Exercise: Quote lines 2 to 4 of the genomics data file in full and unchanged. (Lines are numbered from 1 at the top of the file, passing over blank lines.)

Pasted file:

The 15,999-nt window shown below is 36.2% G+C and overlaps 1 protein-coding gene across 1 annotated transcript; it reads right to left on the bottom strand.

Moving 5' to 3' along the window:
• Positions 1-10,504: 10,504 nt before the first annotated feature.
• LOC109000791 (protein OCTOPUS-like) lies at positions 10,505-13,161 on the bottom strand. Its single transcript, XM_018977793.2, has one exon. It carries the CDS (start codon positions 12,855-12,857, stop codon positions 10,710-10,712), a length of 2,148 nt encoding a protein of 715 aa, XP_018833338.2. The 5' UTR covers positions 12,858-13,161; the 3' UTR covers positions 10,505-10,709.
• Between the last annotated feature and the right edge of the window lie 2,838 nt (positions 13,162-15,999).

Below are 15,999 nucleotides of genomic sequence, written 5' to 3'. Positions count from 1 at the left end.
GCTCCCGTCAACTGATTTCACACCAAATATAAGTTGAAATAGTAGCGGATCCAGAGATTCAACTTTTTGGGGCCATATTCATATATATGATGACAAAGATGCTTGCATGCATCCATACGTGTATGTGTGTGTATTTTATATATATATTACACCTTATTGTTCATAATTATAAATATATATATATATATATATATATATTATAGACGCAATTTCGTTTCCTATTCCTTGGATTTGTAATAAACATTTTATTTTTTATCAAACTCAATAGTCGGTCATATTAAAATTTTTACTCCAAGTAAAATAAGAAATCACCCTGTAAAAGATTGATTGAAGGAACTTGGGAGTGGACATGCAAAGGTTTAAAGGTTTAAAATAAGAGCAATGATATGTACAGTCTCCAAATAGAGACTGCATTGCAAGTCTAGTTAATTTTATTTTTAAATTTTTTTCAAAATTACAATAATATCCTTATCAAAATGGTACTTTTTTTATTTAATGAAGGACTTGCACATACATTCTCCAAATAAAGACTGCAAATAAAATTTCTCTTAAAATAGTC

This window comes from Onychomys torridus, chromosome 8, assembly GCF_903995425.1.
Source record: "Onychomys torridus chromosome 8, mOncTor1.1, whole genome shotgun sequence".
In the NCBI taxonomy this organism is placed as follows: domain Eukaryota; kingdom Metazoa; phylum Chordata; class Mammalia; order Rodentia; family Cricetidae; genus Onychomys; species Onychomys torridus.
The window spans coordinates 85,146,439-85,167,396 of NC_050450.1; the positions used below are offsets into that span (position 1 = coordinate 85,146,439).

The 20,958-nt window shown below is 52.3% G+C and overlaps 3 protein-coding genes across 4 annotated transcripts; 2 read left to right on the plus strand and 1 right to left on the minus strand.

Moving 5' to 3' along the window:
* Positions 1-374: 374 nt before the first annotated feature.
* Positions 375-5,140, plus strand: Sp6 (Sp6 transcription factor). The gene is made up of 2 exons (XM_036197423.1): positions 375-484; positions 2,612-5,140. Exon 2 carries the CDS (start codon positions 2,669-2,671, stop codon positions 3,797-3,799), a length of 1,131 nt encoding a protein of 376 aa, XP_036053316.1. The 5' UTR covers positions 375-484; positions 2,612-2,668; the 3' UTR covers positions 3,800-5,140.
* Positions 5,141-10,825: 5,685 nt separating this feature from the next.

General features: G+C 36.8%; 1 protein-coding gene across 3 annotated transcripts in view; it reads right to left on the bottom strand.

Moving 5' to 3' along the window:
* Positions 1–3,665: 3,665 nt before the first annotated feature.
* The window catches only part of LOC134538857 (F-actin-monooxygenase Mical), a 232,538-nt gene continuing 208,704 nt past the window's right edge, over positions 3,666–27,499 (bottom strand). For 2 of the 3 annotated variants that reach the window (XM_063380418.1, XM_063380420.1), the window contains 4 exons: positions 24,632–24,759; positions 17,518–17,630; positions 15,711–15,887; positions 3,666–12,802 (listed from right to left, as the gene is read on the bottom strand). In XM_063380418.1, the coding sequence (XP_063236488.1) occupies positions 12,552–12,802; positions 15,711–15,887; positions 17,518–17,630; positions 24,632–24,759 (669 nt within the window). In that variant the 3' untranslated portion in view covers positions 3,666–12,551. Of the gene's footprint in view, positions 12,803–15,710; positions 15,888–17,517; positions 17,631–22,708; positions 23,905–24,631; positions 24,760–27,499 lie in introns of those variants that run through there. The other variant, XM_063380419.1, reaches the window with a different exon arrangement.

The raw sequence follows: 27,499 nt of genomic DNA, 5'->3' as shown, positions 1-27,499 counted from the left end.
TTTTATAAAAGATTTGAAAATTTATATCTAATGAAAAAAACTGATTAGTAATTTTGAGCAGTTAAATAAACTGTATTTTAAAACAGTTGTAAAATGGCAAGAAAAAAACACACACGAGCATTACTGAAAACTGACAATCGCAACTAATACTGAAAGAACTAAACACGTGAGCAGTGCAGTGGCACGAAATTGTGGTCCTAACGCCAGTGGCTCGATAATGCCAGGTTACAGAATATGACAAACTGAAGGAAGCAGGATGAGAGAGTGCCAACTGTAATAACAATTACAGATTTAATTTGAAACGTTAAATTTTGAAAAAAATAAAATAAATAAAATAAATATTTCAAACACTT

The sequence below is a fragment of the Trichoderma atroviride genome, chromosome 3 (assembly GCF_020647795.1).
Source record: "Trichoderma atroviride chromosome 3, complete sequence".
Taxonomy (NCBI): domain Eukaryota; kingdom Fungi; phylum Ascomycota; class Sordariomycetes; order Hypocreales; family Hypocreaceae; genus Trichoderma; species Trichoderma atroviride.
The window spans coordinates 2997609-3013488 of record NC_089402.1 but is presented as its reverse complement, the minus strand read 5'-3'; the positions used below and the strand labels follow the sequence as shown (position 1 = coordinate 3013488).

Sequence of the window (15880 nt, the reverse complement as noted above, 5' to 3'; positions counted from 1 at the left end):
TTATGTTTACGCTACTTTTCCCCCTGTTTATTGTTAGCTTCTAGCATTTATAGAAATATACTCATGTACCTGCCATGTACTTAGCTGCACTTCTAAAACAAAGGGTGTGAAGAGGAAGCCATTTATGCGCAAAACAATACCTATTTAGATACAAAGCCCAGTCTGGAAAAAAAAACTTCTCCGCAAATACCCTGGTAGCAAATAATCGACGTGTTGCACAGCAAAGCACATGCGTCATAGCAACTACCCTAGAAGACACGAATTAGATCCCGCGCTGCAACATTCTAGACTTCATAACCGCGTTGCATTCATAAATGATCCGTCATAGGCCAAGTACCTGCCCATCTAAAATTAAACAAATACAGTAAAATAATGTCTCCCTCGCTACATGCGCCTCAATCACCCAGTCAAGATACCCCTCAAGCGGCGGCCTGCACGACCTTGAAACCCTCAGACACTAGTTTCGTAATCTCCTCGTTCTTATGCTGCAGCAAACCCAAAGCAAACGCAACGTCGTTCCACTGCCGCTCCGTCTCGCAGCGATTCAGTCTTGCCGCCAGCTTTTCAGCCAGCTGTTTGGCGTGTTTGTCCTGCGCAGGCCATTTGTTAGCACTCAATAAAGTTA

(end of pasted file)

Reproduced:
Moving 5' to 3' along the window:
• Positions 1-10,504: 10,504 nt before the first annotated feature.
• LOC109000791 (protein OCTOPUS-like) lies at positions 10,505-13,161 on the bottom strand. Its single transcript, XM_018977793.2, has one exon. It carries the CDS (start codon positions 12,855-12,857, stop codon positions 10,710-10,712), a length of 2,148 nt encoding a protein of 715 aa, XP_018833338.2. The 5' UTR covers positions 12,858-13,161; the 3' UTR covers positions 10,505-10,709.